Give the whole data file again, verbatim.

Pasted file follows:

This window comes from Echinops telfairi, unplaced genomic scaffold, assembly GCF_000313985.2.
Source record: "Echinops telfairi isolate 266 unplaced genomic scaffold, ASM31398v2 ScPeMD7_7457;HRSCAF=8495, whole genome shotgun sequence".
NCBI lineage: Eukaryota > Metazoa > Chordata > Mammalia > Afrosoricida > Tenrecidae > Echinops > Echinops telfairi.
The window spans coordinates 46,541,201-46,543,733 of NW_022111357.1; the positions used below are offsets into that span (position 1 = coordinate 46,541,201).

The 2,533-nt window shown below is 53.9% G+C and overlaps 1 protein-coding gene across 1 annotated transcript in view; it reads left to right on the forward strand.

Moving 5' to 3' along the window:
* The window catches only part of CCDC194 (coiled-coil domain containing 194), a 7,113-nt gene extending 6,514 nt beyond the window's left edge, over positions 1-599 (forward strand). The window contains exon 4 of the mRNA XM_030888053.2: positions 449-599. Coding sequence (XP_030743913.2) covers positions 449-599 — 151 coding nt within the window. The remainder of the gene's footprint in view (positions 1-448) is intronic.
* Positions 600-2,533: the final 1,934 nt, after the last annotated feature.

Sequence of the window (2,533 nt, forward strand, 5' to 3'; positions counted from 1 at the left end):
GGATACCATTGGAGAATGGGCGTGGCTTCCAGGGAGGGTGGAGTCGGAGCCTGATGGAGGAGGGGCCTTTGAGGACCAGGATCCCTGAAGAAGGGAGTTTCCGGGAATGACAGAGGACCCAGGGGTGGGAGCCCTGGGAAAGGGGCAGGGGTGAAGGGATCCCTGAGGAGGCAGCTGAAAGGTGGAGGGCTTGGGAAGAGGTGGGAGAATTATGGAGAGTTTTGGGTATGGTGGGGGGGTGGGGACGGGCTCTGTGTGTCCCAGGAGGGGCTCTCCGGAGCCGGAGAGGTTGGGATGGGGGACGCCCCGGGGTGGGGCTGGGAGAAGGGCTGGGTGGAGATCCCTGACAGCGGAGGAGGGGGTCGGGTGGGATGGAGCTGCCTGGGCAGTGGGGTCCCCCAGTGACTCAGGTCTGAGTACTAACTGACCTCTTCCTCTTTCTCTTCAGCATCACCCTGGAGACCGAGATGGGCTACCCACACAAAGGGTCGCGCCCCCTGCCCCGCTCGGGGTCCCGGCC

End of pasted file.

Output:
This window comes from Echinops telfairi, unplaced genomic scaffold, assembly GCF_000313985.2.
Source record: "Echinops telfairi isolate 266 unplaced genomic scaffold, ASM31398v2 ScPeMD7_7457;HRSCAF=8495, whole genome shotgun sequence".
NCBI lineage: Eukaryota > Metazoa > Chordata > Mammalia > Afrosoricida > Tenrecidae > Echinops > Echinops telfairi.
The window spans coordinates 46,541,201-46,543,733 of NW_022111357.1; the positions used below are offsets into that span (position 1 = coordinate 46,541,201).

The 2,533-nt window shown below is 53.9% G+C and overlaps 1 protein-coding gene across 1 annotated transcript in view; it reads left to right on the forward strand.

Moving 5' to 3' along the window:
* The window catches only part of CCDC194 (coiled-coil domain containing 194), a 7,113-nt gene extending 6,514 nt beyond the window's left edge, over positions 1-599 (forward strand). The window contains exon 4 of the mRNA XM_030888053.2: positions 449-599. Coding sequence (XP_030743913.2) covers positions 449-599 — 151 coding nt within the window. The remainder of the gene's footprint in view (positions 1-448) is intronic.
* Positions 600-2,533: the final 1,934 nt, after the last annotated feature.

Sequence of the window (2,533 nt, forward strand, 5' to 3'; positions counted from 1 at the left end):
GGATACCATTGGAGAATGGGCGTGGCTTCCAGGGAGGGTGGAGTCGGAGCCTGATGGAGGAGGGGCCTTTGAGGACCAGGATCCCTGAAGAAGGGAGTTTCCGGGAATGACAGAGGACCCAGGGGTGGGAGCCCTGGGAAAGGGGCAGGGGTGAAGGGATCCCTGAGGAGGCAGCTGAAAGGTGGAGGGCTTGGGAAGAGGTGGGAGAATTATGGAGAGTTTTGGGTATGGTGGGGGGGTGGGGACGGGCTCTGTGTGTCCCAGGAGGGGCTCTCCGGAGCCGGAGAGGTTGGGATGGGGGACGCCCCGGGGTGGGGCTGGGAGAAGGGCTGGGTGGAGATCCCTGACAGCGGAGGAGGGGGTCGGGTGGGATGGAGCTGCCTGGGCAGTGGGGTCCCCCAGTGACTCAGGTCTGAGTACTAACTGACCTCTTCCTCTTTCTCTTCAGCATCACCCTGGAGACCGAGATGGGCTACCCACACAAAGGGTCGCGCCCCCTGCCCCGCTCGGGGTCCCGGCC